Surviving in the VUCA world

Written by: Fleming. Team

The acronym VUCA was introduced in the late ’90s by the US army. It described situations in which people are faced with challenges and change. Important features were strategic decision making, situational problem solving, readiness planning and risk management.

These words were also adopted in the workplace, as their meaning is fitting in today’s rough and unpredictable world of business. Therefore, the traits of leaders in companies need to be adjusted in order to survive in the VUCA world. And that might be quite challenging.

The VUCA concept in a business environment can be characterized as:

Volatility represents the chaotic and increasingly unstable market environment that developed from extending global competition, digitization, economic ups and downs, or the uneasy financial market.

Uncertainty means there is no possibility to predict future events anymore. Past issues are no longer suitable for forecasting future results.

Complexity characterizes various business challenges composed of interdependent variables and mitigating factors. It spreads confusion because there is no clear link between cause and effect.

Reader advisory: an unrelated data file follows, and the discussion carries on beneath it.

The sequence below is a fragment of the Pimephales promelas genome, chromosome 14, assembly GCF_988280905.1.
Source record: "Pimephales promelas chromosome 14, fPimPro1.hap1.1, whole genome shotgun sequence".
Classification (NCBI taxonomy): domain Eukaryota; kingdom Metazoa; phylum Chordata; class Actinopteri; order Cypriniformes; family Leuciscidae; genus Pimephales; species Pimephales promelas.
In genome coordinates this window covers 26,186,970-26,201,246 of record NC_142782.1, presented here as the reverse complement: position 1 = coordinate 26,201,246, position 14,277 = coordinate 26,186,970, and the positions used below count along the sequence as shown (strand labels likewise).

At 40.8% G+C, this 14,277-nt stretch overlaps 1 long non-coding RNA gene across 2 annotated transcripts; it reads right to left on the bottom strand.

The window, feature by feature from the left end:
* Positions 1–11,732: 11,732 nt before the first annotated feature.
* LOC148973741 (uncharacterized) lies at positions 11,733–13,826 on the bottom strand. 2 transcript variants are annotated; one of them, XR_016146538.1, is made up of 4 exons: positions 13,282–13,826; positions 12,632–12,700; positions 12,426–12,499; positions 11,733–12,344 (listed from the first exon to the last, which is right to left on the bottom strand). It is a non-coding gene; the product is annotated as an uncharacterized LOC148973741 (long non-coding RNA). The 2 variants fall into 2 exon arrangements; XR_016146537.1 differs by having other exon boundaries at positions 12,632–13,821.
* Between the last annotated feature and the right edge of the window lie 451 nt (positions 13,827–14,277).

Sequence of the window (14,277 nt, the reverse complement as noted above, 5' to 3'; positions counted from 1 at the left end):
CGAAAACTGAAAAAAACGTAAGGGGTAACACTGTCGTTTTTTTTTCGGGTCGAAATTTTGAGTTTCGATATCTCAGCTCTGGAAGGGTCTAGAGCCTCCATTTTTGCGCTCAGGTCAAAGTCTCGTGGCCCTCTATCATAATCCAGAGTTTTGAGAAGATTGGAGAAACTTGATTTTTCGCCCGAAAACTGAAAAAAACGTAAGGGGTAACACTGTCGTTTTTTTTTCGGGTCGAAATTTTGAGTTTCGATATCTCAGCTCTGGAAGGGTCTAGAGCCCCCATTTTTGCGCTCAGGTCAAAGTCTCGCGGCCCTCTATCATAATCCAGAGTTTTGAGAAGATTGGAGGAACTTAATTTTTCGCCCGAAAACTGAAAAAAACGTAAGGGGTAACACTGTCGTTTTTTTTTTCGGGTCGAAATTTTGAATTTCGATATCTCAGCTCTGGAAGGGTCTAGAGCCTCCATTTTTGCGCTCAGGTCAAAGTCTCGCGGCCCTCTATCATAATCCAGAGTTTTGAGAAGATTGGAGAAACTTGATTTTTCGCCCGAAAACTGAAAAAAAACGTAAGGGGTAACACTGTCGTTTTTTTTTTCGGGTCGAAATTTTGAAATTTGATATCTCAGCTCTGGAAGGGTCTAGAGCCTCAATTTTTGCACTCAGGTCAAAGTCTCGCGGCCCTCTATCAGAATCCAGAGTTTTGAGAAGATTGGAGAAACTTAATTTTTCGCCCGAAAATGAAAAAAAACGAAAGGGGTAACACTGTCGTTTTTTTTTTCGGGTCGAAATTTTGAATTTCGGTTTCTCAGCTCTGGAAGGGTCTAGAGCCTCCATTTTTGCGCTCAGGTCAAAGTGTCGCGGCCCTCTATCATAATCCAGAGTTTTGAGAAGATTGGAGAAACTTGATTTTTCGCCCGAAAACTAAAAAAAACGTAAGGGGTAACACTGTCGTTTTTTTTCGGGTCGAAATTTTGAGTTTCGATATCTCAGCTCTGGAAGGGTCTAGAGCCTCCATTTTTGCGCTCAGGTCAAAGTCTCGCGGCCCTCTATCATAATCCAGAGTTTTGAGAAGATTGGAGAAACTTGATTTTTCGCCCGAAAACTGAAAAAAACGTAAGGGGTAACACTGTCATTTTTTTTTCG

Ambiguity calls for the existence of several meanings for events and actions around us. In companies and on the market there is a lack of clarification and it can lead to misunderstanding and misreading.

Traits of leaders such as motivating others, pushing for changes, seeking new opportunities, leading people or making quick and effective decisions are no longer adequate and easily reachable in a VUCA context. Organizations and companies will need to look beyond the traditional approach of leaders. They will need to work with a different mindset, where probability needs to be switched for possibility.

Join prof. Andrew Sharman at the MasterClass training: Making the Change: Leading for Success and be prepared to succeed in a challenging VUCA world.